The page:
Killer whales have been ramming boats and ripping off rudders in the waters near southern Spain.
Insider spoke with three orca experts to better understand why these encounters are happening.
All the experts agree that while it might feel like an attack, these orcas just want to play.
European sailors first reported a spike in orca encounters off the coasts of Spain and Portugal in 2020. The interactions have continued to grow ever since and are happening every day, now.
"They clearly find a lot of pleasure in these encounters," Andrew Trites, director of the Marine Mammal Research Unit at the University of British Columbia in Canada, told Insider.
But Trites isn't talking about malicious pleasure, though it may feel like that for the people whose boats are taking a beating. Sailor Werner Schaufelberger described his encounter with orcas in May as "brutal."
"They're probably socializing, yucking it up with each other about their adventures without realizing the terror they're creating in their moments of joy," Trites said.
Trites is one of several orca experts Insider spoke with who all agree the orcas are just having a good time and probably don't have any ill will against the boats or humans on board.
This idea flies in the face of a darker theory that the orcas are attacking boats because of one traumatized killer whale named White Gladis who is taking revenge. And other orcas are imitating her behavior.
However, none of the experts Insider spoke with were convinced this was the case.
"I certainly think orcas are capable of complex emotions," Monika Wieland Shields, director of the Orca Behavior Institute told Insider. "But we just haven't seen anything like that anywhere else in the world. And we have given orcas plenty of reason to want to seek revenge on us."
Shields points to the long history of humans harming the orca population, from shooting them at fisheries to the years of live captures in the '60s and '70s in which humans separated orca offspring from their families to display them in aquariums.
And yet, these situations haven't resulted in wild orcas attacking boats, Shields said. Orcas in captivity have attacked and killed humans, but there are no records of orcas killing humans in the wild.
The orcas are trying to play
According to Shields, orcas' natural curiosity and playfulness are likely the cause for these encounters and not revenge.
Orcas are very social and curious animals that often engage with their environments, Shields said.
In the Salish Sea off the coast of Washington, for example, it's not uncommon for orcas to play with crab traps, dragging them around for a few minutes or hours until they eventually lose interest, according to Shields.
"To me, that's really similar to what's going on in Spain," Shields said. "It's the same type of behavior, they might be thinking, 'Hey, there's this piece of equipment in my environment, I'm going to play with it for a while then move on.'"
Hanne Strager, a mammal marine biologist and author of the book "The Killer Whale Journals: Our Love and Fear of Ocras" agrees that curiosity is the likely cause.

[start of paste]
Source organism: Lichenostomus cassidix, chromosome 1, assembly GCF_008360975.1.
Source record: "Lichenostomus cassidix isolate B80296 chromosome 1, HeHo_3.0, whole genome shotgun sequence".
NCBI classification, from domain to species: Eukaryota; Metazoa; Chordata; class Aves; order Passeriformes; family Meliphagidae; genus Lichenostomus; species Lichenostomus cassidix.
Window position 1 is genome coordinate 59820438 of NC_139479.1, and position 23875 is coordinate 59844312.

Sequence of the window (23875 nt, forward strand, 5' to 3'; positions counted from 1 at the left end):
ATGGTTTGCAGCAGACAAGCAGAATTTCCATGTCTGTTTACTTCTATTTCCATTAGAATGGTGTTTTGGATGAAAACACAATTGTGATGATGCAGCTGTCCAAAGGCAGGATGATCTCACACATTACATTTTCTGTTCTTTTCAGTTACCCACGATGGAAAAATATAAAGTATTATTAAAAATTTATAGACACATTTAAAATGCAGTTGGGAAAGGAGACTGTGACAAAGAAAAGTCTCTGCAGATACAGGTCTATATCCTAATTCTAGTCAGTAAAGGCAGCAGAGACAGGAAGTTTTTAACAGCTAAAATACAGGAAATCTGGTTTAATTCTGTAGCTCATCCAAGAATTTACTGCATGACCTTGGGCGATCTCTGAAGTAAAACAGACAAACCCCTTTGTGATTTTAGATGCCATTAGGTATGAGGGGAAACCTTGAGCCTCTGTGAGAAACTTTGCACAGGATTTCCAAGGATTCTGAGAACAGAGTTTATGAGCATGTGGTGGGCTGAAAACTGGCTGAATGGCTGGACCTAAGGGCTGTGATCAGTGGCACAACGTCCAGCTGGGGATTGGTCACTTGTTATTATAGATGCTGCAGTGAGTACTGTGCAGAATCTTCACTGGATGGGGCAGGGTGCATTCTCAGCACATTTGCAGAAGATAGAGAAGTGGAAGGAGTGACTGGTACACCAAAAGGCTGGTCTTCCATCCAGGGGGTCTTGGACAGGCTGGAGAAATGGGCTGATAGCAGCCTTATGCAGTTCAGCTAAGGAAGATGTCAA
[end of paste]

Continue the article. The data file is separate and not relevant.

In fact, Strager doesn't classify these encounters as "attacks," or attempts by the orcas to harm people and their property, but rather an example of orca exploration.
"I don't doubt that it feels like an attack for the people on the boat," Strager told Insider. "But from the orca's perspective, I don't think it's aggressive. Just because it feels and looks very dramatic to us doesn't mean it is dramatic for them."
Orcas find boats stimulating
Experts agree orcas are definitely targeting sailboats, but probably because there is something stimulating and exciting about "playing" with boats that causes them to repeat the behavior and teach it to others in their pod.
According to Trites, orcas might simply enjoy the sensation of ramming into boats.
"Orcas are very tactile and sensitive to touch," Trites told Insider. "In my research I've been struck by how often they touch each other and run into each other while swimming. It's just like with humans. We need to be touched."
Orcas might also be enticed by a boat speeding through the water and get a thrill out of chasing it, Trites said. In fact, the more people on a boat make a commotion or try to speed away, the more exciting the event is for the animal and the more likely they are to try to ram the boat again, Trites said.
"You can't outrun a killer whale," Trites said. "Just turn off your engine, let your rudder up, and become as boring as possible."
Playful, or not, this behavior could put orca lives at risk
While orca experts have good reason to think the animals are just being playful, ultimately, it's impossible to know what they're thinking.
And this uncertainty has people feeling uneasy, especially as these encounters become more prevalent and potentially dangerous for both people and orcas.
"I think tensions are escalating," Shields said. "And I think it's just a matter of time before a whale gets hurt or gets killed."
With better tracking of these incidents, hopefully, sailors can avoid high-risk areas and after enough "boring" encounters with boats, the orcas will eventually move on, Strager said.
Until then, Trites said it's important to remember these are endangered creatures who likely aren't out to hurt us.
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